I guess some people would need incontinence pads to ride the thing.

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3 minutes ago, Chewing Grass said:

You would probably need a medical to step aboard and be strapped in. 1g is 0-60 in 2.7seconds, at a less exhilarating accleration of 0.25g it would take 2 minutes to reach 300mph.

I guess some people would need incontinence pads to ride the thing.

So many issues beyond the technical / cost aspects. Never mind the maximum travel speeds what about the passenger loading and unloading issues loading a small handful of passengers at a time and the delays for that process, a steady stream sounds a nice idea but passengers don't generally want to travel that way business wants to get early to arrive at meeting place for example so the demand would be lumpy . Then what happens if you have a call of nature in the process, high G likely to bring that on, what if someone has a panic attack or medical emergency? 

 

 

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I doubt virtual meetings will be a reality for while, with Openreach still maintaining their monopoly and not investing in the network. Buying them out would have been a better use of the HS2 money, and nationalising our telephone and broadband networks, in the long run it'd make billions back for the economy.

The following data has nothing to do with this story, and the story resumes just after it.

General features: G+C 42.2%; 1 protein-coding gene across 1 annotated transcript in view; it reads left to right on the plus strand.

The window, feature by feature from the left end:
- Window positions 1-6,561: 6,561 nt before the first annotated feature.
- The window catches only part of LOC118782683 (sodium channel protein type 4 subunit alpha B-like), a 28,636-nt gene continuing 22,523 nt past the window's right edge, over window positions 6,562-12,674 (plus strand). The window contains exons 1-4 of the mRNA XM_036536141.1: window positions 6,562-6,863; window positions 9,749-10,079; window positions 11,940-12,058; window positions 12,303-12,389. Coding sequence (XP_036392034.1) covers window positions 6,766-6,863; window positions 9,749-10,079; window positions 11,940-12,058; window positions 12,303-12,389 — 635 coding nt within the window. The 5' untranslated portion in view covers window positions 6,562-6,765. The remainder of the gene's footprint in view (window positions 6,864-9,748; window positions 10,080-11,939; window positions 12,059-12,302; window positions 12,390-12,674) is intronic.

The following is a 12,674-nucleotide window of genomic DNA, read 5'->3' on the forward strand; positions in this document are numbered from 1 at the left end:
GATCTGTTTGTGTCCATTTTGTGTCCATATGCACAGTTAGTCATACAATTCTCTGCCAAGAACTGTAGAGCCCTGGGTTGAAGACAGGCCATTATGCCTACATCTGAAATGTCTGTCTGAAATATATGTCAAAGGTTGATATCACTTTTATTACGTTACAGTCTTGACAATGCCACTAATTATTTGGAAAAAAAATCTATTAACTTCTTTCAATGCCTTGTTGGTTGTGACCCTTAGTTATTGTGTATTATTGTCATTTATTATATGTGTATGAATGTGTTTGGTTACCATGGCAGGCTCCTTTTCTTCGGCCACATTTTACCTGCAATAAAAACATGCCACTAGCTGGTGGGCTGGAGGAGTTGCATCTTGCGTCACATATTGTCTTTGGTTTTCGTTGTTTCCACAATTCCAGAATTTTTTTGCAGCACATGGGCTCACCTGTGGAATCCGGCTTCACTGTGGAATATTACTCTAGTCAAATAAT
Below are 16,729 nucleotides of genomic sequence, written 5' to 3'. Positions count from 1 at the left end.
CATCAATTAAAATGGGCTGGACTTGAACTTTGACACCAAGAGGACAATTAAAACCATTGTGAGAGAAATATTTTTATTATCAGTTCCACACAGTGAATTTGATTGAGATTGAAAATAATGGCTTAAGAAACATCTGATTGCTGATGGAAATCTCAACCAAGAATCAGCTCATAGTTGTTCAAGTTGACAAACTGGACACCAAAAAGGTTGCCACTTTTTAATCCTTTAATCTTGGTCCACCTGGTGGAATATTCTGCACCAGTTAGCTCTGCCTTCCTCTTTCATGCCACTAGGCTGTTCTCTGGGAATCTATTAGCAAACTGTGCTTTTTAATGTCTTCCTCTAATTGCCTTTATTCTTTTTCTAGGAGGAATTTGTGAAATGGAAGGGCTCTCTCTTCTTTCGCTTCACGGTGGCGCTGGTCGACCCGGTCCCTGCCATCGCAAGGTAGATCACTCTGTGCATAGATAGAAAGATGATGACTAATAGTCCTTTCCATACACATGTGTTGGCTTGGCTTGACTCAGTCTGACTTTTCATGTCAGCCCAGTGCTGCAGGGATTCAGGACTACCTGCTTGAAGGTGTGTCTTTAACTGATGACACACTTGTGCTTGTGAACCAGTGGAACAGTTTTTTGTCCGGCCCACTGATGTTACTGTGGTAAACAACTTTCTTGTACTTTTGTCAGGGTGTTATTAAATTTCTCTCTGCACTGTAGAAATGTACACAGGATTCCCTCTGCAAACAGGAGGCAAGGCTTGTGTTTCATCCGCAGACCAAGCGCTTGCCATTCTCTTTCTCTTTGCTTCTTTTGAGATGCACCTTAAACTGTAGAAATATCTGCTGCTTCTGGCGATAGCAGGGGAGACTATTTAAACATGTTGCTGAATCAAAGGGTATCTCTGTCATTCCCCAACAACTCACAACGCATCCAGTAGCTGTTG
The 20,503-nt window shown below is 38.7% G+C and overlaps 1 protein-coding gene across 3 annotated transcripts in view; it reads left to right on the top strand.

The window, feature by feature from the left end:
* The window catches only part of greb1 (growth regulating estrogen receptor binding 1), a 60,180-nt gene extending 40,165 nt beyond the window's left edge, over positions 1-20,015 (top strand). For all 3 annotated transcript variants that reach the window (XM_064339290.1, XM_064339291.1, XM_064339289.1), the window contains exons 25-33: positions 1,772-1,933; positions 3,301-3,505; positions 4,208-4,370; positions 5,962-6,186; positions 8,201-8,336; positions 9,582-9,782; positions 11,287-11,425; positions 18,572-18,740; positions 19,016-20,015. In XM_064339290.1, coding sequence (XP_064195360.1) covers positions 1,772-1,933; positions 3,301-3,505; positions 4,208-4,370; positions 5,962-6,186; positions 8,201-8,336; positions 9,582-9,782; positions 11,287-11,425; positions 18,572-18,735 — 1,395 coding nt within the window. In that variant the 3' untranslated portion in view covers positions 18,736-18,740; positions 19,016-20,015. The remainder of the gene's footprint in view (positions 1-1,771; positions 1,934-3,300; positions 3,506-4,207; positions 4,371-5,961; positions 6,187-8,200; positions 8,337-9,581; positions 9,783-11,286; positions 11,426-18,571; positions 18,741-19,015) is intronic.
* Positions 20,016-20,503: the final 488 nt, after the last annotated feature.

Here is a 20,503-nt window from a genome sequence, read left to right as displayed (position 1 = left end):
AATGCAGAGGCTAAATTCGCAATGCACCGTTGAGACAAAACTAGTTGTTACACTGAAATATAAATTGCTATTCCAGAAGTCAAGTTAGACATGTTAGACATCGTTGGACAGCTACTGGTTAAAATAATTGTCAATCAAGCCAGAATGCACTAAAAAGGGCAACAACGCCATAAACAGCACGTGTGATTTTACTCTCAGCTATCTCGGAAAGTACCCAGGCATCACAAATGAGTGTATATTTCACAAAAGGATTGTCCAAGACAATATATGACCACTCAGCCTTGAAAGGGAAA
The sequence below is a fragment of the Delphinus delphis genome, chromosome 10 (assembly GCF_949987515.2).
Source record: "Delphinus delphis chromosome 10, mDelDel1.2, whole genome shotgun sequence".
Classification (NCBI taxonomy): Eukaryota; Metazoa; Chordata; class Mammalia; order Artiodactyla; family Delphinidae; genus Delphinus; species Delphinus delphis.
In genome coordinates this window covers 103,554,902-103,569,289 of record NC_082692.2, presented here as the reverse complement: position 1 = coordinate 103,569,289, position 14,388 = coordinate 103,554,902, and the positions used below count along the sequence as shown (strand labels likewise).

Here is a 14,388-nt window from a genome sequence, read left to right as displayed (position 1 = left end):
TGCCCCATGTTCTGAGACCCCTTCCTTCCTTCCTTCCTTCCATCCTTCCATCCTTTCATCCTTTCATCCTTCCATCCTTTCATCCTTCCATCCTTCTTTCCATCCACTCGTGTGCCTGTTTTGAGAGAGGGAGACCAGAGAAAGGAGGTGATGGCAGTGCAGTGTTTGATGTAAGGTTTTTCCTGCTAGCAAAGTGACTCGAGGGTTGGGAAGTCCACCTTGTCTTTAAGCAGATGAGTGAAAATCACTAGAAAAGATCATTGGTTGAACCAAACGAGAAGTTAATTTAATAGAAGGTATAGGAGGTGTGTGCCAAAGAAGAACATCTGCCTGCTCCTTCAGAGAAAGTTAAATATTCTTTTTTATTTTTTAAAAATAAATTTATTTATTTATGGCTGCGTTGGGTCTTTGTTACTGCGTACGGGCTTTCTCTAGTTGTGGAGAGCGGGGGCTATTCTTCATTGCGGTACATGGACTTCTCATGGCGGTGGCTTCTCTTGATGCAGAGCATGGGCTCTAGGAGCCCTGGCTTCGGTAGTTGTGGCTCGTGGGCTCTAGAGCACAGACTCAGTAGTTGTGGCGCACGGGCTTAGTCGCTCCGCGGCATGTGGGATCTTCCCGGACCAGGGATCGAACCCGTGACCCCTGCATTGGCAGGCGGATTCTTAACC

Shocking that even now about 20% of the UK can still only access max 512Kb/s.

Who'd give a shit about going to London in less than 30 mins when you could do it all from home?

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11 minutes ago, Frank Hovis said:
Quote

“The Hyperloop concept is still in the embryonic stage of evolution and needs further work to prove it is a workable and viable technology.

Case closed then.

So the tubes can be shunted off to places like Iraq and put on the sides of mountains as missile launchers under the export description of "Hyperloop".  That's what happened the last time - this time maybe Kim as has use for them although his country might be more technically advanced.

That's if the UK still has the skills to build stuff like steel tubes.

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13 minutes ago, spunko2010 said:

I doubt virtual meetings will be a reality for while, with Openreach still maintaining their monopoly and not investing in the network. Buying them out would have been a better use of the HS2 money, and nationalising our telephone and broadband networks, in the long run it'd make billions back for the economy.